Dear Dr. Monique,
My husband is 15 years older than I and he has been married before. We have been married for nine years. I am noticing that we are doing less together. We have two children under the age of 10 but he has other children from his first marriage. He has a demanding job and he is often tired when he comes home from work.
But, I am concerned that we are growing apart. Could our age difference be all or some of the problem? The fun seems to be waning. Any suggestions to rectify this?
Dear Concerned Wife,
I believe that good communication is a very important component of a healthy marriage. I am also glad that you are invested enough in your marriage to not only notice the changes but to make efforts to improve it. Arrange a date night with your husband. Get a baby sitter or enlist the help of family or friends to take care of the kids. Try to plan something exciting that you will both enjoy. Consider this an ice breaker. Choose another occasion to discuss your concerns with him and try to ascertain his side of the story.
Attempt to be as supportive and nonjudgmental as possible to reduce the likelihood that the discussion evolves into a fight. Hopefully the discussion will give you some useful insights into why you seem to be growing apart. Regarding your age difference, this has not changed since you married him and by choosing to commit to each other you both already decided that this would not be a barrier to your relationship. So don’t let it be a barrier now. Instead, focus on your shared interests and commonalities and use that to further find ways to rebuild your relationship.
Dear Dr. Monique,
I was married to a man 27 years my senior who passed away four years ago. He was the only man with whom I have been intimate. Since the passing of my husband, I was in a relationship with a woman, which is sometimes on, sometimes off. Honestly, I do not know if I am attracted to men or women? There has been a woman whom I have been attracted to for a few years but nothing has happened with her.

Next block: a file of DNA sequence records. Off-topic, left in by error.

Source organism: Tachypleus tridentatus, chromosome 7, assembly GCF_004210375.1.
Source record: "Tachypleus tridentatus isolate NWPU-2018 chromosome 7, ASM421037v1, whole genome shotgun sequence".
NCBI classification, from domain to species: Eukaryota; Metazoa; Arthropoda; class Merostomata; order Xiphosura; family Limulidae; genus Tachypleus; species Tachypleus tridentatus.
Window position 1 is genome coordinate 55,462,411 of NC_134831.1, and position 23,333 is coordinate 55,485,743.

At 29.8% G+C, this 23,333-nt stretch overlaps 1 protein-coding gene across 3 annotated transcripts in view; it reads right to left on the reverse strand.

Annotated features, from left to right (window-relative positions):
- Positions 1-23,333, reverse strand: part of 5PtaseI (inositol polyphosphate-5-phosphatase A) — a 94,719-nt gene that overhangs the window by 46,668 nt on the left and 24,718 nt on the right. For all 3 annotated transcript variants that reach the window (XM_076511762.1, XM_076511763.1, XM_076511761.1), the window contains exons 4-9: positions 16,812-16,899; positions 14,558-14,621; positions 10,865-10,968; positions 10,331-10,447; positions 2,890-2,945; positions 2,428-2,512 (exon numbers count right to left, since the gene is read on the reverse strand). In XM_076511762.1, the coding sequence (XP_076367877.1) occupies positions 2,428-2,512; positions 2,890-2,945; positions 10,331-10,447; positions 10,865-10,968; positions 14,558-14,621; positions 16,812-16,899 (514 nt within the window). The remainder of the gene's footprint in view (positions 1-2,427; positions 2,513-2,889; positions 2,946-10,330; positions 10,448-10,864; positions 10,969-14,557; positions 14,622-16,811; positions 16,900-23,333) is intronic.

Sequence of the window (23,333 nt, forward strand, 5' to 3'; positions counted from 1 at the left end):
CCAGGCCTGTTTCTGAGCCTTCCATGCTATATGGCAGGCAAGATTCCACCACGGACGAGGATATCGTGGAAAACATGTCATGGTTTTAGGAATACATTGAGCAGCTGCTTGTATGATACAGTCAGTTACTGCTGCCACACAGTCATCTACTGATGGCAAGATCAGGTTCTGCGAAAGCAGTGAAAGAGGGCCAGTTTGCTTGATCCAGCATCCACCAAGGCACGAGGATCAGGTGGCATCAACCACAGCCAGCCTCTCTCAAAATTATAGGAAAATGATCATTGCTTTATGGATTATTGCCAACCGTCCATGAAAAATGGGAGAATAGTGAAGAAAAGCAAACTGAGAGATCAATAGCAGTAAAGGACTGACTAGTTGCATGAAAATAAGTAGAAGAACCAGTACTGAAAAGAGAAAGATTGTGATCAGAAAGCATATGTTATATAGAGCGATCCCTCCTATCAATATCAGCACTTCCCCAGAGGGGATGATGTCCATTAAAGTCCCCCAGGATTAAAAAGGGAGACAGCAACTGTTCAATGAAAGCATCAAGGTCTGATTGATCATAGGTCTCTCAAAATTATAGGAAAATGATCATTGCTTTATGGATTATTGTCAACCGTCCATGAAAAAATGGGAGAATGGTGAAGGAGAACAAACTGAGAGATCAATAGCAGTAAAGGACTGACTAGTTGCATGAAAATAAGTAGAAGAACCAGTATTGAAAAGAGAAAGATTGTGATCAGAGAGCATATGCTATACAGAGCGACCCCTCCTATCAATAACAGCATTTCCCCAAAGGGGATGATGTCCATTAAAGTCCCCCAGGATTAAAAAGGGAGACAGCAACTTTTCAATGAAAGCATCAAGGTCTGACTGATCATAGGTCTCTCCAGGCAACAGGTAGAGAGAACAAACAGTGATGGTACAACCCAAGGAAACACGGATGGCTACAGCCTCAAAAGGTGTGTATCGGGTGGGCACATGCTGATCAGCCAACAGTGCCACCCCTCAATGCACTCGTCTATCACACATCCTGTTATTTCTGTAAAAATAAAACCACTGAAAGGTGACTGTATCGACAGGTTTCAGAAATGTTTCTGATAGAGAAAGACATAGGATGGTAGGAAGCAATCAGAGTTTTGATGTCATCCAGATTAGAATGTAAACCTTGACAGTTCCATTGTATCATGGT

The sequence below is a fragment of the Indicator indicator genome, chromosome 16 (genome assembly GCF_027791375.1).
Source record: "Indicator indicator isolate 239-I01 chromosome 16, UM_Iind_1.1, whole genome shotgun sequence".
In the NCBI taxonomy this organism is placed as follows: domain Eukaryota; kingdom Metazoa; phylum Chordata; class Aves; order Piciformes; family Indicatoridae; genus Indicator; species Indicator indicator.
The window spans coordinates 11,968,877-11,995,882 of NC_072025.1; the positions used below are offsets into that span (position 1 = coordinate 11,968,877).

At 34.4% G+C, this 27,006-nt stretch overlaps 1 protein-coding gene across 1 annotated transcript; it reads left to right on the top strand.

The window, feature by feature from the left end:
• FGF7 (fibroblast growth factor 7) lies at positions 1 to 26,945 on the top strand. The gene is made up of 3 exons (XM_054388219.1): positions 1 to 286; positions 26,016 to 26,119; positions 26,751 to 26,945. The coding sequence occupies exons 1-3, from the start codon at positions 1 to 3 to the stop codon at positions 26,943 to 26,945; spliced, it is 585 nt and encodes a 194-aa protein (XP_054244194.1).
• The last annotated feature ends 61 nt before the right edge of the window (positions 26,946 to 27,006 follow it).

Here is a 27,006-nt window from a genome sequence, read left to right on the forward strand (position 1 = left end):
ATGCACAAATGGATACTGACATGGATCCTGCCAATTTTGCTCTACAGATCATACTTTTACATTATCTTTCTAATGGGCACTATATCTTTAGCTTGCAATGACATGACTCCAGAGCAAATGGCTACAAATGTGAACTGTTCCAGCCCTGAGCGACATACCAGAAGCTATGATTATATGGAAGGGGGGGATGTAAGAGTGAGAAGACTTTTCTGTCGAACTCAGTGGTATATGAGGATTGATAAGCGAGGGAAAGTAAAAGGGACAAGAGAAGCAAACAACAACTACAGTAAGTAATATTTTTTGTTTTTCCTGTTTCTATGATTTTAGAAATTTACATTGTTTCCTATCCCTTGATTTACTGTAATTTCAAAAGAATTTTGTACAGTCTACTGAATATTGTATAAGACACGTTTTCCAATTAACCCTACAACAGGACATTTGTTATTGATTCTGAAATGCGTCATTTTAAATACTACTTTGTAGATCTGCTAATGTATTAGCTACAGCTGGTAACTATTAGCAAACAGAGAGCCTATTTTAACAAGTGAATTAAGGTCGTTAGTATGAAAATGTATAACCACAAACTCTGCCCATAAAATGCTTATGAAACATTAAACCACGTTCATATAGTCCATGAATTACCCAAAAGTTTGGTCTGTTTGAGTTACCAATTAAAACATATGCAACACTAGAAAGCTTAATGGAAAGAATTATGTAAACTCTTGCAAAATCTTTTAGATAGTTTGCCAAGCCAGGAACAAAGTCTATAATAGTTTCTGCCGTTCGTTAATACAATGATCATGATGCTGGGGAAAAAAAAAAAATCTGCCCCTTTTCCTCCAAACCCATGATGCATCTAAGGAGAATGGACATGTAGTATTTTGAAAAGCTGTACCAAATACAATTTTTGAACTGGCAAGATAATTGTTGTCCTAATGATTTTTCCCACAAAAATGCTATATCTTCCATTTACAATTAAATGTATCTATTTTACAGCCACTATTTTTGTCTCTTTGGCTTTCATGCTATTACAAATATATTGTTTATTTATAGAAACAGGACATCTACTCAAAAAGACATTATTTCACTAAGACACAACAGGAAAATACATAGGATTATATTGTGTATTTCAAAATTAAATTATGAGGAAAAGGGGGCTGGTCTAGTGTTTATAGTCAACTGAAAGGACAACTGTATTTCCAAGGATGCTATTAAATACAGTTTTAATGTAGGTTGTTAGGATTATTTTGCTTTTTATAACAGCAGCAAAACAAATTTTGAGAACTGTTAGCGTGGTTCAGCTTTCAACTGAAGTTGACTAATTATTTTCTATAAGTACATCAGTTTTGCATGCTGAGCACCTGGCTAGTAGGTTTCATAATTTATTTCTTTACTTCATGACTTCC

I suspect that the passing of your husband was a very difficult and lonely time for you and it is not unusual that a relationship is sought for immediate comfort. However, it is also not unusual that women who initially considered themselves heterosexual discover later in life that they prefer same-sex relationships. My suggestion is that you do not rush to label yourself one way or the other. Take the time for some self evaluation. Then, evaluate the on- and off-again relationship that you are currently in to determine whether it is worth continuing. If you choose to end it you could consider investigating whether or not the woman to whom you are attracted to is also interested in you. However, give yourself permission to take your time in your decision making either way.
Dear Dr. Monique,
I have been dating this guy for eight months now and I am wondering if it is time to take him home for Thanksgiving?
Is it time?
Dear Is it time?,
Here are two points to consider in helping you to answer this question. What kind of value or meaning will your family place on the relationship if you decide to bring this new guy home? What kind of value or meaning do you place on the relationship that you have with him? If these two match up, then I imagine you would be much more comfortable with bringing him home. However if there is a difference for example, and your family would assume that the relationship is much more serious than it really is, then you may want to defer the visit because it may place undue pressure on your male friend and the relationship.
Dr. Monique is an award-winning graduate of Harvard Medical School, who completed her residency in Obstetrics and Gynecology at Georgetown University Medical Center in Washington D.C. She has years of experience in counseling and discussing relationship issues. Ask her your questions at firstname.lastname@example.org